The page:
Luckily because of previous bad experiences with idiot clients, I didn’t remove the old code from the server, I had it in a backup folder. I deleted all the new stuff, dragged all the old code into the server root and handed them an invoice.
The post “Change everything!” Except the design, and function, and coding… appeared first on Clients From Hell.
I was a videographer on a small film set. I had dealing with a close family member’s illness for a long time. I did my best not to have it impact my work, as I still had to make money, but it did color my daily life, naturally. Eventually, sadly, the family member passed.
I showed up, after only two days grieving, to work:
Client: (face buried in the phone): What’s up?
Me: Well, George passed.
Client: Oh good, that’s a relief. Now you can concentrate on things here.
Me: (stunned. Just stunned)
He tried to backpedal and say “it had been long illness and this was a good thing he was out of pain,” but no. I quit within in a week.YIKES. What’s the most inhuman thing a client has said to you?
My client was a magazine publisher whom I’d worked with before. I’d always been surprised by their aversion to technology. They adamantly refused to go digital and thus did not have any original online content. They had a Facebook page which they occasionally used to announce events but, really used to share links to “interesting” online stories from other sites, which not only helped other publishers generate traffic but also made them look like a spam site (when I worked there, I was supposed to share 5-7 links a day and most aren’t informative at all).
I came back as a freelance writer to produce content for their print publication. From my knowledge, all the full-time editorial staff they have hired in the past had never stayed on for over 6 months. I was in between projects and didn’t mind the extra cash with zero commitment (made sure I added that in our contract).
But I spoke too soon. I was working remotely, I tried to set up some kind of communication system after learning that they basically had no idea how to do things.
Me: Do you use a project management app? Trello?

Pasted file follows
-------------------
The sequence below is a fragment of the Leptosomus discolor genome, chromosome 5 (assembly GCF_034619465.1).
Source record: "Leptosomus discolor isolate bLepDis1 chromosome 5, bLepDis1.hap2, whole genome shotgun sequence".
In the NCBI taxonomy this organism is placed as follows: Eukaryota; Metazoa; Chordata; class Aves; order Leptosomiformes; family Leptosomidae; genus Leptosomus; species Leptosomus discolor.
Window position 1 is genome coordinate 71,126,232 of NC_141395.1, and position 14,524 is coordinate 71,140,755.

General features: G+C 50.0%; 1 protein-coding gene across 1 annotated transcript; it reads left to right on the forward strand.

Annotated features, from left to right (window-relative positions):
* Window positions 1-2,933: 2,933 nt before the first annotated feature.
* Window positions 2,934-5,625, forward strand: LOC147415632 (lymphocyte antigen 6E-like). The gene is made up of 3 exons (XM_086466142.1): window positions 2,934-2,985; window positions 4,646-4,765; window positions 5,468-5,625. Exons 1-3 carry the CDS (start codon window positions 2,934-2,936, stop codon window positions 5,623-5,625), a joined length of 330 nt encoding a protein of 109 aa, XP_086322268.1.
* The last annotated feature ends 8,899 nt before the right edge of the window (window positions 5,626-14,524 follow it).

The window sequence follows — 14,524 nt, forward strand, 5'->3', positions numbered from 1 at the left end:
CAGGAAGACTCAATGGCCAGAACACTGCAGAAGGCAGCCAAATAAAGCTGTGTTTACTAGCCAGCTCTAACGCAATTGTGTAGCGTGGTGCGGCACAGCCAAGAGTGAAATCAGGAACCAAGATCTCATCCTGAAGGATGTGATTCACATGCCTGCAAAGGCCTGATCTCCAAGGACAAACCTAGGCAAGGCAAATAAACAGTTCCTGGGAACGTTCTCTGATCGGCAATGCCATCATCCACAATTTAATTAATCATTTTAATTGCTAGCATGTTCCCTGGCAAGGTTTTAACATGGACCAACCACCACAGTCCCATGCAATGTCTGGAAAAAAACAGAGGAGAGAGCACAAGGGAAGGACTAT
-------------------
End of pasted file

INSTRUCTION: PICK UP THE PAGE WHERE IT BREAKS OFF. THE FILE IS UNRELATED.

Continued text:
Client: I have no idea what you’re talking about.
Right, not a techie company.
Me: How about Google Docs, just so we’re on the same page?
Client: I know Google, but what’s Google Docs?
After much discussion, this is what we wound up doing: emailing the same attached word doc and manually changing the file name and header to FILENAME_NAME_DATE to keep track of the last person and date the file was edited. That wasn’t all. To track what has been changed, I had to use a different color font each time.
So now I have a frustratingly long email thread with multiple attached docs files with multicolored texts.
My liquor store bills were bigger during this period.
Client: The site looks good, but what’s with this writing on the photos?
Me: Those are watermarks. I’m using stock photos, and before I commit to buying them for you I wanted to make sure you liked the design – so I’m using the free version with the stock branding.
Client: So what’s wrong with the design?
Me: What? Nothing, they’re stock photos.
Client: But something’s holding you back. If you’re not sure about this photo, why should I be?
Client: I need a website for my upcoming book launch. I’m a widowed entrepreneur who is just trying to get their feet off the ground, I don’t have a huge budget but whatever kindness you can spare will be appreciated.
Me: Sure, we can get you up and running with a new website. I’ll only charge you $250 for it.
I was straight out of high school, I didn’t even know what a freelance contract was.
Client: Wonderful! Thank you so much, God bless you!
I proceed to get a basic landing page up for their website, with a full website to come in the future.
Me: Hey, I sent you the designs for the full website a little while back, did you get a chance to check them out?
Client: No! I’ve been so swamped, I’m so sorry. We’ll put the website aside for now. I need your help with a bunch of graphic design tasks. I’ll just have my son do the website if that works for you.
These tasks weren’t my strong suit, but I could passably perform them. I should have said no, but it was my first freelance job.
Six months later:
Client: I have a huge event coming up and I still have no website!
Me: After multiple attempts to send you the design files, you said that you would have your son work on it.
Client: Okay, no problem. Can I have a refund of my $250?
Me: You received a fully functioning landing page, countless hours of meeting time via phone calls, and a number of other “favors” and you want a refund?